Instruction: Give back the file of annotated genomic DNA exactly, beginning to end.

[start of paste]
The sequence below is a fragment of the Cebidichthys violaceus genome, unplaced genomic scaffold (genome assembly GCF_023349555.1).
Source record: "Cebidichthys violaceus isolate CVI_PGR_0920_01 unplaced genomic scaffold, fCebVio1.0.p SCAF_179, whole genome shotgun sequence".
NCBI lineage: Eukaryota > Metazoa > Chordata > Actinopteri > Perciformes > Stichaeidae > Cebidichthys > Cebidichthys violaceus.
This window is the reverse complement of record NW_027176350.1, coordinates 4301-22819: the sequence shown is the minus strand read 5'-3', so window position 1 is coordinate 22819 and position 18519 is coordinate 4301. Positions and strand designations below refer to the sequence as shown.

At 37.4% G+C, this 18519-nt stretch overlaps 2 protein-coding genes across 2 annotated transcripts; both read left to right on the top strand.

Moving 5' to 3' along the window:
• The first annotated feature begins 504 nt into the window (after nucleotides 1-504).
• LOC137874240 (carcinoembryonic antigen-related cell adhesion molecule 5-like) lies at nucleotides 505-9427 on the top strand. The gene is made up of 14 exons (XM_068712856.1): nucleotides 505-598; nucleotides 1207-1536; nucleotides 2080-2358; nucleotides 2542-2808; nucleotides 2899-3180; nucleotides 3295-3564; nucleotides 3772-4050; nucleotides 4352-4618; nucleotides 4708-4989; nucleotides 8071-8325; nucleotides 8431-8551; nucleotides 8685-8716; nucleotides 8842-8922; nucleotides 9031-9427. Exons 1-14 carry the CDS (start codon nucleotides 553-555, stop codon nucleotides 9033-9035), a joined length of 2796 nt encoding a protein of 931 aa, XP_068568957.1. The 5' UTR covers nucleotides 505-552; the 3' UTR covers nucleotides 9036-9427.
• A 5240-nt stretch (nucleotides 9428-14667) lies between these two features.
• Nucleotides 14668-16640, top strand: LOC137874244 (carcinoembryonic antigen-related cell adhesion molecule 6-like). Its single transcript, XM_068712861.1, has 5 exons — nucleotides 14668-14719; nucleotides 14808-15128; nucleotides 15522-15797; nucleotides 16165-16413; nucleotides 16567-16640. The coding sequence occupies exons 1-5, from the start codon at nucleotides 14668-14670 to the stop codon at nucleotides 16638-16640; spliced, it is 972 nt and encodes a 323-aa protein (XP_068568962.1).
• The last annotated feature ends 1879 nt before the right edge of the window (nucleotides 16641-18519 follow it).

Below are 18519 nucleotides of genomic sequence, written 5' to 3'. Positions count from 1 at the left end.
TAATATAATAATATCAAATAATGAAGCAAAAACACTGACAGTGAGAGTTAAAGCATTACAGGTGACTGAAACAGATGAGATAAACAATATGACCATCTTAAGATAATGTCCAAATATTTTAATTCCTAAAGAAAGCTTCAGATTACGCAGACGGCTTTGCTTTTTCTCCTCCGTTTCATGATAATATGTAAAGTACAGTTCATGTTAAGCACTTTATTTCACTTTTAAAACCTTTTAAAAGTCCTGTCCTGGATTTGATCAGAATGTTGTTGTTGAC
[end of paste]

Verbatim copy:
The sequence below is a fragment of the Cebidichthys violaceus genome, unplaced genomic scaffold (genome assembly GCF_023349555.1).
Source record: "Cebidichthys violaceus isolate CVI_PGR_0920_01 unplaced genomic scaffold, fCebVio1.0.p SCAF_179, whole genome shotgun sequence".
NCBI lineage: Eukaryota > Metazoa > Chordata > Actinopteri > Perciformes > Stichaeidae > Cebidichthys > Cebidichthys violaceus.
This window is the reverse complement of record NW_027176350.1, coordinates 4301-22819: the sequence shown is the minus strand read 5'-3', so window position 1 is coordinate 22819 and position 18519 is coordinate 4301. Positions and strand designations below refer to the sequence as shown.

At 37.4% G+C, this 18519-nt stretch overlaps 2 protein-coding genes across 2 annotated transcripts; both read left to right on the top strand.

Moving 5' to 3' along the window:
• The first annotated feature begins 504 nt into the window (after nucleotides 1-504).
• LOC137874240 (carcinoembryonic antigen-related cell adhesion molecule 5-like) lies at nucleotides 505-9427 on the top strand. The gene is made up of 14 exons (XM_068712856.1): nucleotides 505-598; nucleotides 1207-1536; nucleotides 2080-2358; nucleotides 2542-2808; nucleotides 2899-3180; nucleotides 3295-3564; nucleotides 3772-4050; nucleotides 4352-4618; nucleotides 4708-4989; nucleotides 8071-8325; nucleotides 8431-8551; nucleotides 8685-8716; nucleotides 8842-8922; nucleotides 9031-9427. Exons 1-14 carry the CDS (start codon nucleotides 553-555, stop codon nucleotides 9033-9035), a joined length of 2796 nt encoding a protein of 931 aa, XP_068568957.1. The 5' UTR covers nucleotides 505-552; the 3' UTR covers nucleotides 9036-9427.
• A 5240-nt stretch (nucleotides 9428-14667) lies between these two features.
• Nucleotides 14668-16640, top strand: LOC137874244 (carcinoembryonic antigen-related cell adhesion molecule 6-like). Its single transcript, XM_068712861.1, has 5 exons — nucleotides 14668-14719; nucleotides 14808-15128; nucleotides 15522-15797; nucleotides 16165-16413; nucleotides 16567-16640. The coding sequence occupies exons 1-5, from the start codon at nucleotides 14668-14670 to the stop codon at nucleotides 16638-16640; spliced, it is 972 nt and encodes a 323-aa protein (XP_068568962.1).
• The last annotated feature ends 1879 nt before the right edge of the window (nucleotides 16641-18519 follow it).

Below are 18519 nucleotides of genomic sequence, written 5' to 3'. Positions count from 1 at the left end.
TAATATAATAATATCAAATAATGAAGCAAAAACACTGACAGTGAGAGTTAAAGCATTACAGGTGACTGAAACAGATGAGATAAACAATATGACCATCTTAAGATAATGTCCAAATATTTTAATTCCTAAAGAAAGCTTCAGATTACGCAGACGGCTTTGCTTTTTCTCCTCCGTTTCATGATAATATGTAAAGTACAGTTCATGTTAAGCACTTTATTTCACTTTTAAAACCTTTTAAAAGTCCTGTCCTGGATTTGATCAGAATGTTGTTGTTGAC